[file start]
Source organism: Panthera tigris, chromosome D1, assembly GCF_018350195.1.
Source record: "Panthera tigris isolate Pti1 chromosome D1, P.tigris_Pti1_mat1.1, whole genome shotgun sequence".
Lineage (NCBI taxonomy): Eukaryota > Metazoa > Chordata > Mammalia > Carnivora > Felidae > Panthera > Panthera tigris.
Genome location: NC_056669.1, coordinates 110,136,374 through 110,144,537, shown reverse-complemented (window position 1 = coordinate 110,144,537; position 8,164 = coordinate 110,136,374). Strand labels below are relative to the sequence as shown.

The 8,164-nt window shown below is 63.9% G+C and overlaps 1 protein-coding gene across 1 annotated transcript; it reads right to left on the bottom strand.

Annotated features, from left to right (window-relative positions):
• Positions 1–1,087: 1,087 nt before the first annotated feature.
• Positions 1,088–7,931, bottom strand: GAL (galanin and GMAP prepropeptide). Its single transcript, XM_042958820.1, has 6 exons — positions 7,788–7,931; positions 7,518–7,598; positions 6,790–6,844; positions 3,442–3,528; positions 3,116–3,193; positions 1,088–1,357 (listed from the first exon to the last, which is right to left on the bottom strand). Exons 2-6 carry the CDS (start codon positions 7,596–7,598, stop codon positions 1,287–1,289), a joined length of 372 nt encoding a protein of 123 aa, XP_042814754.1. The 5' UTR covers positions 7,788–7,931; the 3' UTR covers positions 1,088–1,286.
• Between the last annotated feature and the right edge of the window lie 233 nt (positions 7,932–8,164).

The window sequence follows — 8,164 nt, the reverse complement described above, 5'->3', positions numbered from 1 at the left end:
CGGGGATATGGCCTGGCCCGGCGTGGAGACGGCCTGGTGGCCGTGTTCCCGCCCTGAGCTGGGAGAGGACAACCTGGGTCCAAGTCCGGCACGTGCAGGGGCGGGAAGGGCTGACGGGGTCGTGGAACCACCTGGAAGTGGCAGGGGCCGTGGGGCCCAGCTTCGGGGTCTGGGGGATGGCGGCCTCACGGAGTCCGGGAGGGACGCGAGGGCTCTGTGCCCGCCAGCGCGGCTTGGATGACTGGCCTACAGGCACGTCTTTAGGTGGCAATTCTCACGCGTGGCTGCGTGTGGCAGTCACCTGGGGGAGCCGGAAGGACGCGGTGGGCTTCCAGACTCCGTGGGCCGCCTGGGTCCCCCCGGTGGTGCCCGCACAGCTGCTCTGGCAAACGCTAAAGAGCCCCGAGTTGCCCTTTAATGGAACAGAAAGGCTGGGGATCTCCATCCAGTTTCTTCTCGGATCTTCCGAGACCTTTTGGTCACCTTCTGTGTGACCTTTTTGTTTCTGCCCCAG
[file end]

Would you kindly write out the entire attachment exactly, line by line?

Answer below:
Source organism: Panthera tigris, chromosome D1, assembly GCF_018350195.1.
Source record: "Panthera tigris isolate Pti1 chromosome D1, P.tigris_Pti1_mat1.1, whole genome shotgun sequence".
Lineage (NCBI taxonomy): Eukaryota > Metazoa > Chordata > Mammalia > Carnivora > Felidae > Panthera > Panthera tigris.
Genome location: NC_056669.1, coordinates 110,136,374 through 110,144,537, shown reverse-complemented (window position 1 = coordinate 110,144,537; position 8,164 = coordinate 110,136,374). Strand labels below are relative to the sequence as shown.

The 8,164-nt window shown below is 63.9% G+C and overlaps 1 protein-coding gene across 1 annotated transcript; it reads right to left on the bottom strand.

Annotated features, from left to right (window-relative positions):
• Positions 1–1,087: 1,087 nt before the first annotated feature.
• Positions 1,088–7,931, bottom strand: GAL (galanin and GMAP prepropeptide). Its single transcript, XM_042958820.1, has 6 exons — positions 7,788–7,931; positions 7,518–7,598; positions 6,790–6,844; positions 3,442–3,528; positions 3,116–3,193; positions 1,088–1,357 (listed from the first exon to the last, which is right to left on the bottom strand). Exons 2-6 carry the CDS (start codon positions 7,596–7,598, stop codon positions 1,287–1,289), a joined length of 372 nt encoding a protein of 123 aa, XP_042814754.1. The 5' UTR covers positions 7,788–7,931; the 3' UTR covers positions 1,088–1,286.
• Between the last annotated feature and the right edge of the window lie 233 nt (positions 7,932–8,164).

The window sequence follows — 8,164 nt, the reverse complement described above, 5'->3', positions numbered from 1 at the left end:
CGGGGATATGGCCTGGCCCGGCGTGGAGACGGCCTGGTGGCCGTGTTCCCGCCCTGAGCTGGGAGAGGACAACCTGGGTCCAAGTCCGGCACGTGCAGGGGCGGGAAGGGCTGACGGGGTCGTGGAACCACCTGGAAGTGGCAGGGGCCGTGGGGCCCAGCTTCGGGGTCTGGGGGATGGCGGCCTCACGGAGTCCGGGAGGGACGCGAGGGCTCTGTGCCCGCCAGCGCGGCTTGGATGACTGGCCTACAGGCACGTCTTTAGGTGGCAATTCTCACGCGTGGCTGCGTGTGGCAGTCACCTGGGGGAGCCGGAAGGACGCGGTGGGCTTCCAGACTCCGTGGGCCGCCTGGGTCCCCCCGGTGGTGCCCGCACAGCTGCTCTGGCAAACGCTAAAGAGCCCCGAGTTGCCCTTTAATGGAACAGAAAGGCTGGGGATCTCCATCCAGTTTCTTCTCGGATCTTCCGAGACCTTTTGGTCACCTTCTGTGTGACCTTTTTGTTTCTGCCCCAG